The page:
Winter is coming soon, and troops will need a steady flow of supplies to keep up an ongoing counteroffensive in the south. Ukraine will also struggle to keep its people warm and safe as Russia is expected to continue targeting energy infrastructure. 

European allies can step in to assist, but the U.S. is the largest supporter of Ukraine and would leave an unfillable hole, said Catherine Sendak, director of the Transatlantic Defense and Security program at the Center for European Policy Analysis. 

“The ability for partners to meet that demand is going to be a really, really hard conversation and I really hope we don’t get to that point,” she said.  

Sendak said if Washington fails to step up to the plate, it will also signal to both allies and Russia the pro-Ukraine alliance is cracking. 

“The situation will get very hard because so many look to the U.S. to lead on action,” she added. “It is absolutely prudent upon the U.S. to lead on this effort, which means being out in front of supporting assistance.” 

To help make the case to the American people about why Ukraine matters, Biden delivered an Oval Office address last month and underscored that it was vital for the U.S. to protect its allies in order to keep the peace at home.

Support for Ukraine is still an area of bipartisan agreement, especially among national security experts. More than 300 former secretaries, ambassadors, senior diplomats and military leaders from Republican and Democratic administrations sent a letter last month to Congress urging lawmakers to pass Ukraine aid.

But a growing number of Americans, particularly in the Republican party, are cautious about continued support for Ukraine without a clear objective to end the war. 

Ukraine’s counteroffensive, too, has struggled five months into the operation. Forces have made some progress in the southeast but are largely stuck against a bulwark of Russian lines. 

Russia has launched its own offensives but is also stalled. And both sides are taking enormous losses.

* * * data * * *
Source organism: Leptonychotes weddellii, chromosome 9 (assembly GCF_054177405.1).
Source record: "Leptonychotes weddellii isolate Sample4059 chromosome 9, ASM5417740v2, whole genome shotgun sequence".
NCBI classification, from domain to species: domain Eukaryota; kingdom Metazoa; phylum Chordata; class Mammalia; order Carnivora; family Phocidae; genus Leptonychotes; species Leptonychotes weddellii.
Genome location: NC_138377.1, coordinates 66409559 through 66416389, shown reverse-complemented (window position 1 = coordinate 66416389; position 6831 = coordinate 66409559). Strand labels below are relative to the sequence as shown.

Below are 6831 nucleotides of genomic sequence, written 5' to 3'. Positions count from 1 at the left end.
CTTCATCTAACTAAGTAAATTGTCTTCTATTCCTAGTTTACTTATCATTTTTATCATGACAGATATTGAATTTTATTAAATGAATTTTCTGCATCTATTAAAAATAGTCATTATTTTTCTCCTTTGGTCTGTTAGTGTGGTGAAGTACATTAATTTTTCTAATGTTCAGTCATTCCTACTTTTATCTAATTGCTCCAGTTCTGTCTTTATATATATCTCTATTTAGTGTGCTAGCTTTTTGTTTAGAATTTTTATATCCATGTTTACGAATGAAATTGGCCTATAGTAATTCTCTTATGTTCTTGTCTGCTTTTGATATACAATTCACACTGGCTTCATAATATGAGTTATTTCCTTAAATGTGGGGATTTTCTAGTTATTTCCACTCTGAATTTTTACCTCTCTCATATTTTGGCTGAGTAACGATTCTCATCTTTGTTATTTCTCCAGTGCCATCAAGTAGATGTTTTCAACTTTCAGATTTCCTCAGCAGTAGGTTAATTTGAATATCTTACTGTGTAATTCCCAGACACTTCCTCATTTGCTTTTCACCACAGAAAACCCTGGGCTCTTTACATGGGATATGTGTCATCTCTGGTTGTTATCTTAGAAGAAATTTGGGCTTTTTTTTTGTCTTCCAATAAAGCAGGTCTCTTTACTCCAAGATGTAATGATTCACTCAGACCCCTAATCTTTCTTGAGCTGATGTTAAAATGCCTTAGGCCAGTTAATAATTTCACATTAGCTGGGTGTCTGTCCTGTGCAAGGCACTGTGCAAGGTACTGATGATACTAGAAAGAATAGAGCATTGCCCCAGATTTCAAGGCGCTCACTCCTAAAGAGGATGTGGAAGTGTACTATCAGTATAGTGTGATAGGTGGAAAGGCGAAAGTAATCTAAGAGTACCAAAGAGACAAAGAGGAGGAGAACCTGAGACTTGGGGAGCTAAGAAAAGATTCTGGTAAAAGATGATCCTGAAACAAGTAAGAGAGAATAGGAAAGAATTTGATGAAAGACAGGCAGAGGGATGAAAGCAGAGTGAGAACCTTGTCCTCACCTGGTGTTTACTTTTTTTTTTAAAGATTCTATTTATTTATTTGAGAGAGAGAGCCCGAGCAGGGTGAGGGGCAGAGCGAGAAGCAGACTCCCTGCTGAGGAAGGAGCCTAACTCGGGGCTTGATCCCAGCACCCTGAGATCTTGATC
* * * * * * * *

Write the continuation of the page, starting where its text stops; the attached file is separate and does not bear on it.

Ukraine’s military commander, Gen. Valery Zaluzhny, added to the skepticism this week when he warned the war was reaching a “stalemate.” 

“There will most likely be no deep and beautiful breakthrough,” he told The Economist

The failure to make any significant progress also comes as the U.S. and other world powers are focusing attention on Israel, which is ramping up its war against the Palestinian militant group Hamas. 

That divided attention is worrying for Ukraine, which fears that western citizens are growing tired of the war with Russia — as Time Magazine highlighted in an article published this week.

“It’s logical,” Ukrainian President Volodymyr Zelensky told Time. “Of course we lose out from the events in the Middle East. People are dying, and the world’s help is needed there to save lives, to save humanity.”

But Zelensky said he still believes with strong conviction that Ukraine can win.

Anton Gerashchenko, an advisor to the Minister of Internal Affairs of Ukraine, said “many Ukrainians treated the article from Time very emotionally.”

“The topic of Ukraine has definitely mostly disappeared from the informational agenda,” he posted on X. “Global media have mostly stopped mentioning us or discussing us. Ukrainian leadership and Ukrainian people see that.”

Rudik, the Ukrainian lawmaker, said the Israel-Hamas war makes it even more vital to keep Kyiv in the fight against Russia.

Echoing Biden’s argument for taking on both fights simultaneously, she described the common enemy as “countries that want to bet on instability and countries that unite to commit terrorist attacks and continue terrorizing democracies.” 

“What we see,” she said, “is the result of a bigger global problem.”